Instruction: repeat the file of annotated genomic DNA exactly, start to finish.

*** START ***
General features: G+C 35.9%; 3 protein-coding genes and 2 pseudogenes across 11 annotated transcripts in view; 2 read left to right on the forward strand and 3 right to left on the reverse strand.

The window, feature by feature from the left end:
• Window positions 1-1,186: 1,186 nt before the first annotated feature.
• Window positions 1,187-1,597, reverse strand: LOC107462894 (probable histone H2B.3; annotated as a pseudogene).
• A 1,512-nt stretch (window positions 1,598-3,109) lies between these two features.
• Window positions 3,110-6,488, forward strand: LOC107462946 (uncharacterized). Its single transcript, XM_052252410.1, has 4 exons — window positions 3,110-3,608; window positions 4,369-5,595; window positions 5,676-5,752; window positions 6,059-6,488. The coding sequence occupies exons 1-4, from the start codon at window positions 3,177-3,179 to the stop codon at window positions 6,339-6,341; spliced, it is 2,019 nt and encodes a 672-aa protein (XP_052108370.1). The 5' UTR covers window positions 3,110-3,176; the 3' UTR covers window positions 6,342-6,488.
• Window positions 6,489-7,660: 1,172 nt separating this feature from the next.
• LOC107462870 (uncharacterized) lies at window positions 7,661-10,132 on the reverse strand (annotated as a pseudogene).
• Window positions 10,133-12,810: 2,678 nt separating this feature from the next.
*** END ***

General features: G+C 35.9%; 3 protein-coding genes and 2 pseudogenes across 11 annotated transcripts in view; 2 read left to right on the forward strand and 3 right to left on the reverse strand.

The window, feature by feature from the left end:
• Window positions 1-1,186: 1,186 nt before the first annotated feature.
• Window positions 1,187-1,597, reverse strand: LOC107462894 (probable histone H2B.3; annotated as a pseudogene).
• A 1,512-nt stretch (window positions 1,598-3,109) lies between these two features.
• Window positions 3,110-6,488, forward strand: LOC107462946 (uncharacterized). Its single transcript, XM_052252410.1, has 4 exons — window positions 3,110-3,608; window positions 4,369-5,595; window positions 5,676-5,752; window positions 6,059-6,488. The coding sequence occupies exons 1-4, from the start codon at window positions 3,177-3,179 to the stop codon at window positions 6,339-6,341; spliced, it is 2,019 nt and encodes a 672-aa protein (XP_052108370.1). The 5' UTR covers window positions 3,110-3,176; the 3' UTR covers window positions 6,342-6,488.
• Window positions 6,489-7,660: 1,172 nt separating this feature from the next.
• LOC107462870 (uncharacterized) lies at window positions 7,661-10,132 on the reverse strand (annotated as a pseudogene).
• Window positions 10,133-12,810: 2,678 nt separating this feature from the next.